You hear them before you see them. Then a door swings open and a jumble of knee-high, squirming, bleating beasts do their best to clamber up gates to get to her: the woman with the milk. Jan Kaiser has been a goat farmer for less than two years, but she has taken to it like mother to babe.
Jan points to a white board on the wall of the old barn. It documents all the births, a whirlwind of 60 babies born in the spring; 27 of them in just 30 days. Each baby is listed by name along with lineage, birth weight and feeding habits. “It’s a lot more work than we bargained for,” she says.
Jan and her sister Sharon Hoskinson own a farm in Boone County. The land has been in their family since 1864, one of the rare farmsteads that has been passed down through generations of women. Jan’s great-grandfather died in the Civil War, leaving behind a wife with three children she couldn’t raise alone. Two of the children were sent to an orphanage, not uncommon in those days. The youngest, Florilla, was given to neighbors along with the land her mother had inherited. When Florilla was 16, she was married to a relative of her adoptive parents, and the land, 100 acres, was given to the couple as a wedding gift. Florilla and her man were fertile as the land, and one of the nine born to the union was Jan Kaiser’s maternal grandmother, Iva. Jan’s parents, Vern and Melva, eventually took over the farm, and it has now gone to Jan and her sister, as there were no brothers.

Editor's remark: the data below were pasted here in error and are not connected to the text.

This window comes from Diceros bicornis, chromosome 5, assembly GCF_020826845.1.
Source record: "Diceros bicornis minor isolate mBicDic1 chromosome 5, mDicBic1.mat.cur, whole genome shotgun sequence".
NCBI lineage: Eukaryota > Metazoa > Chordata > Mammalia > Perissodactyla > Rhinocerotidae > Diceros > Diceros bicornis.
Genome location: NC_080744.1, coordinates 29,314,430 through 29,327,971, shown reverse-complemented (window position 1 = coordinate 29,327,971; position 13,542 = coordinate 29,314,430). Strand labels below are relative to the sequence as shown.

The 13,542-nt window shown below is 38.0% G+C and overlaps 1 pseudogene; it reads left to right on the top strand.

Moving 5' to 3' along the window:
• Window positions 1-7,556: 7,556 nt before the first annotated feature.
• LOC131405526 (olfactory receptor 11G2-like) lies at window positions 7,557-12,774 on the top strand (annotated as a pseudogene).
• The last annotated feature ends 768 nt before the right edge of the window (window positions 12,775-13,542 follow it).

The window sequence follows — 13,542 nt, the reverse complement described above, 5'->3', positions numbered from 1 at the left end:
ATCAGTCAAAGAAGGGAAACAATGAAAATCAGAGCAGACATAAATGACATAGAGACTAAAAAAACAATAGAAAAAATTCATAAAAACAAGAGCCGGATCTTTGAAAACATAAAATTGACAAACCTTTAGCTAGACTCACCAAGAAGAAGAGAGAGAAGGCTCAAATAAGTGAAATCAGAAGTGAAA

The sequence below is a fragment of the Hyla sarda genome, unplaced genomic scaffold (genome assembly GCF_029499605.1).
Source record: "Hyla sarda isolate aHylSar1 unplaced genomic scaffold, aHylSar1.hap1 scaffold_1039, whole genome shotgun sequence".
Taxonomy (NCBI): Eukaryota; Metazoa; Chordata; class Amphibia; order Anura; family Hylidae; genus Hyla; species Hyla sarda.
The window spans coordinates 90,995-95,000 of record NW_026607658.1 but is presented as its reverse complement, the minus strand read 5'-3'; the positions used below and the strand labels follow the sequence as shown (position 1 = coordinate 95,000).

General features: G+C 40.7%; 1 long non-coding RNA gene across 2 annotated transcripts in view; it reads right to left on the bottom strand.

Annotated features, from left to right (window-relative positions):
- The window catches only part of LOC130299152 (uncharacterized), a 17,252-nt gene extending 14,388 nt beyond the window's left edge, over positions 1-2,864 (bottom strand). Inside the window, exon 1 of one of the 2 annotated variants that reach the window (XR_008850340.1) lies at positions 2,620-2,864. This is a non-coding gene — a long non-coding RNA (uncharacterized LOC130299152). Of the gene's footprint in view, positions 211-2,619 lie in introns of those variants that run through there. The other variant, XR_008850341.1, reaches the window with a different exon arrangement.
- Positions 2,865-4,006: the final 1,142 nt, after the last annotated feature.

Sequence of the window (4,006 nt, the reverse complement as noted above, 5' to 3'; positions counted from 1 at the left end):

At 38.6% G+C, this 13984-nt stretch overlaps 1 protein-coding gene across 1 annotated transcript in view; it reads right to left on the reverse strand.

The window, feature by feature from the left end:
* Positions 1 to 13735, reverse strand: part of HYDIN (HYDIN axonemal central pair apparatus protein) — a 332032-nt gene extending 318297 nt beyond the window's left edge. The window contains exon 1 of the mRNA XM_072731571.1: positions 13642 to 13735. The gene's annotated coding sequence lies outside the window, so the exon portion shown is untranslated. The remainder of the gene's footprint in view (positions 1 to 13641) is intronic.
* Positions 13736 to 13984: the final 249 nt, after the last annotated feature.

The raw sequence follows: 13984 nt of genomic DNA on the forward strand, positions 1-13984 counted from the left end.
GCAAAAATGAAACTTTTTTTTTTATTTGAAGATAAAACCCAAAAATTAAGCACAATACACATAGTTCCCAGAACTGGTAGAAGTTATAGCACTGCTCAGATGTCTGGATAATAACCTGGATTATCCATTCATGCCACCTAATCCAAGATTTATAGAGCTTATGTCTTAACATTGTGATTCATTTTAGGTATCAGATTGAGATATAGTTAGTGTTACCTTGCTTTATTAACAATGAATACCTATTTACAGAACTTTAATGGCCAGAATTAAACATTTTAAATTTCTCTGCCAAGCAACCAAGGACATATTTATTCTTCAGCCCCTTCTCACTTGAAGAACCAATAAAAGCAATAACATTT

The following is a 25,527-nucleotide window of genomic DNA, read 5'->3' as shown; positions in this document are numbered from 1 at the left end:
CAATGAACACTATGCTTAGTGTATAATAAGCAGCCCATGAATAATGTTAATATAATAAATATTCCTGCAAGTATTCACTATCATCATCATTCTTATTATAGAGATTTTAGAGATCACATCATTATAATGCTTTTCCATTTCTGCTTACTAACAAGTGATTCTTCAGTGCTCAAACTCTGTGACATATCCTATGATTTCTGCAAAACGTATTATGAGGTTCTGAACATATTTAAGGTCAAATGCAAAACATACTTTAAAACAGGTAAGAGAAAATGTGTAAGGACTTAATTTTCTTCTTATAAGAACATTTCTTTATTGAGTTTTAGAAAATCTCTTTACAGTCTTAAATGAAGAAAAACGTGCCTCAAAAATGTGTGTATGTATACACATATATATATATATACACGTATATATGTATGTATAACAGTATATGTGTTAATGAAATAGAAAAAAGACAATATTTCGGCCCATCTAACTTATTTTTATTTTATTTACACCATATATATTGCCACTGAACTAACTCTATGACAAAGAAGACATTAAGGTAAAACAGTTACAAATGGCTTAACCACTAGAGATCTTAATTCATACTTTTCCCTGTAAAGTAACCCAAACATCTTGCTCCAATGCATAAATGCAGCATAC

Jan and Sharon cash rent their property, and Jan and her husband Steve Kaiser have another farm, Preston’s Creek Ranch, where they have raised horses and mules for many years. A few years ago, observing that they had a lot of timber and weeds that need to be cleared, Jan and Steve heard about Goats on the Go in Ames, a service where you can rent goats to do what they do: clear the land. “Goats are great at weeds, plus poison ivy and oak,” Jan explains. They completely strip greens from every stem and limb, preventing photosynthesis, and so the next generation of plants don’t return. Instead of renting goats, however, the Kaisers decided to buy some. And then they found out they had bought the wrong kind.
“We got Boer goats,” Jan says. “They’re South African. They’re great for meat but not as great for clearing land because they need shelter.” But, by the time they discovered this, Jan was kind of in to the goat thing. “We discovered that 63% of the red meat in the world is goat, and there’s a growing market in Iowa with our increasing populations of cultures that eat goat meat.”
It’s been more than 150 years since Florilla married into the land that was rightfully hers by birth. Jan says it will be interesting to see what happens next, as she and her husband have two daughters. As of now, they’re not interested.
Read more than 25 unique stories by picking up your own copy of Women and The Land at select retail locations or online at Ice Cube Press